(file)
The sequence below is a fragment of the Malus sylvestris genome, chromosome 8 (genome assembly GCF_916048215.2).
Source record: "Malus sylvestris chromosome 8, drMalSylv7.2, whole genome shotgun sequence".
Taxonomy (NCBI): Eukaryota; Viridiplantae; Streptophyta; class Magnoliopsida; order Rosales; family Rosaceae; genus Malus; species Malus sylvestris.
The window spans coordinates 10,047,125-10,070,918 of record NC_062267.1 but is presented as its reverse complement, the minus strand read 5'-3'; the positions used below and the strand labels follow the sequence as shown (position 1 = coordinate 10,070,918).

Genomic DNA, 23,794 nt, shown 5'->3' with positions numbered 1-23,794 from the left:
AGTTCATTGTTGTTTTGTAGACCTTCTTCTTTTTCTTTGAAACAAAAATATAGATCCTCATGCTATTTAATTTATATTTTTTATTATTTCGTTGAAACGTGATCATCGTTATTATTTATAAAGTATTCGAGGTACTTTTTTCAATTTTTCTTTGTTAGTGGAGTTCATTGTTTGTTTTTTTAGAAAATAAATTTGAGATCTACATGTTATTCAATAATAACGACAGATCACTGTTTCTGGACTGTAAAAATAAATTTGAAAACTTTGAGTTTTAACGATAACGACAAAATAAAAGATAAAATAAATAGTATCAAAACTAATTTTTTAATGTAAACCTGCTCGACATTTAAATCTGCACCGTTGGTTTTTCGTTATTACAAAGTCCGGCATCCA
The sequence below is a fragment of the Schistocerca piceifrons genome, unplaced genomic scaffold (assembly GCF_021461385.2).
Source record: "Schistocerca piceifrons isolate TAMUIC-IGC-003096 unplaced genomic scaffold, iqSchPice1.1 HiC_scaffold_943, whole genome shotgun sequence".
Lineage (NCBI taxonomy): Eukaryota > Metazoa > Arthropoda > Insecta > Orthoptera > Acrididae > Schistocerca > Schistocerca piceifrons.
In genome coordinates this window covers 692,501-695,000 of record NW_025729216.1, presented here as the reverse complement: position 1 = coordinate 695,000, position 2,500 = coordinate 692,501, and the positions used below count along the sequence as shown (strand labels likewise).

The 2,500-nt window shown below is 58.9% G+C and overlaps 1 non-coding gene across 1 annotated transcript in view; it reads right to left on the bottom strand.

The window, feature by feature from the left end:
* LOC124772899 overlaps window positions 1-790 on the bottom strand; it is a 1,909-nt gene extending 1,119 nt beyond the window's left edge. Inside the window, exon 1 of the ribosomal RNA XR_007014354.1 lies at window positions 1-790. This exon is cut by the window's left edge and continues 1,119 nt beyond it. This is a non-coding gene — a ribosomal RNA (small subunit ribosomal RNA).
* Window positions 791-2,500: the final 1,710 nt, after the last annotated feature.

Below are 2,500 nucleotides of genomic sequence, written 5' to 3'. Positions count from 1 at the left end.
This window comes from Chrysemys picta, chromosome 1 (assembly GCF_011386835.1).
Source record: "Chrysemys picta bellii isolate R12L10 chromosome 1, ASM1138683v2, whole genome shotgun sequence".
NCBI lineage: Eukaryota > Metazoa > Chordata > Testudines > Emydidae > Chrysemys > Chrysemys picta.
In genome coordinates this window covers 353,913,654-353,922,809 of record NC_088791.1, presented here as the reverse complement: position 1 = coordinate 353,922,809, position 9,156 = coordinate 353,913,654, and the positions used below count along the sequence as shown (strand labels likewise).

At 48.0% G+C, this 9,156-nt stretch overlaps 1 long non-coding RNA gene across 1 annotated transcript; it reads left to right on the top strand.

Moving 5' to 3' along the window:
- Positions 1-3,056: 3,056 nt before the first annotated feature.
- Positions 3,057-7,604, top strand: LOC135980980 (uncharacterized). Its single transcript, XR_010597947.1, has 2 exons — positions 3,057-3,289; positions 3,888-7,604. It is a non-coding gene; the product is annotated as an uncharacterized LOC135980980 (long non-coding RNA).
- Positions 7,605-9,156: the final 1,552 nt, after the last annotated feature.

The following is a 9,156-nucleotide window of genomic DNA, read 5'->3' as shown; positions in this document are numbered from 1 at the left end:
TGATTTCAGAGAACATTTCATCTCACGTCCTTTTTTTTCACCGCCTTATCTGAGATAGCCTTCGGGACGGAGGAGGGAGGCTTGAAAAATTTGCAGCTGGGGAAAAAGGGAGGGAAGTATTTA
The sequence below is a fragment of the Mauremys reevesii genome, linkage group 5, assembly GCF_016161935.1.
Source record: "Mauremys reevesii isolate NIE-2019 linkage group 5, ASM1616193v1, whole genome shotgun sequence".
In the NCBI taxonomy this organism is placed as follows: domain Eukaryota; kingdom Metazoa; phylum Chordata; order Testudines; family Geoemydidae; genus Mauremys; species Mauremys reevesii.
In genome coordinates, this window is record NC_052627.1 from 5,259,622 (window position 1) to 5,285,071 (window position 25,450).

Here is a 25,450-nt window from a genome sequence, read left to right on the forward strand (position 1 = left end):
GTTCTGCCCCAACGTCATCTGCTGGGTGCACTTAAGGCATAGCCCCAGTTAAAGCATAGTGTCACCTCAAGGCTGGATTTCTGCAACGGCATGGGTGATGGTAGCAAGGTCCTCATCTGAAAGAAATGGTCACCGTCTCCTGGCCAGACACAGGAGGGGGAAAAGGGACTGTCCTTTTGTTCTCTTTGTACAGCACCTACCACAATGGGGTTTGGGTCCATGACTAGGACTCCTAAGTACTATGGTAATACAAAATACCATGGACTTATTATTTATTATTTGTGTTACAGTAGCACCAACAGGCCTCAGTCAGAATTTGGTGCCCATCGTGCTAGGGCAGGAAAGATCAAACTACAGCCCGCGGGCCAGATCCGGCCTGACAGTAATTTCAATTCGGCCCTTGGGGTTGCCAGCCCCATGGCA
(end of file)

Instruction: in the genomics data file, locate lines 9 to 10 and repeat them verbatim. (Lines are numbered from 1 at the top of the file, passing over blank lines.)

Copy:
Lineage (NCBI taxonomy): Eukaryota > Metazoa > Arthropoda > Insecta > Orthoptera > Acrididae > Schistocerca > Schistocerca piceifrons.
In genome coordinates this window covers 692,501-695,000 of record NW_025729216.1, presented here as the reverse complement: position 1 = coordinate 695,000, position 2,500 = coordinate 692,501, and the positions used below count along the sequence as shown (strand labels likewise).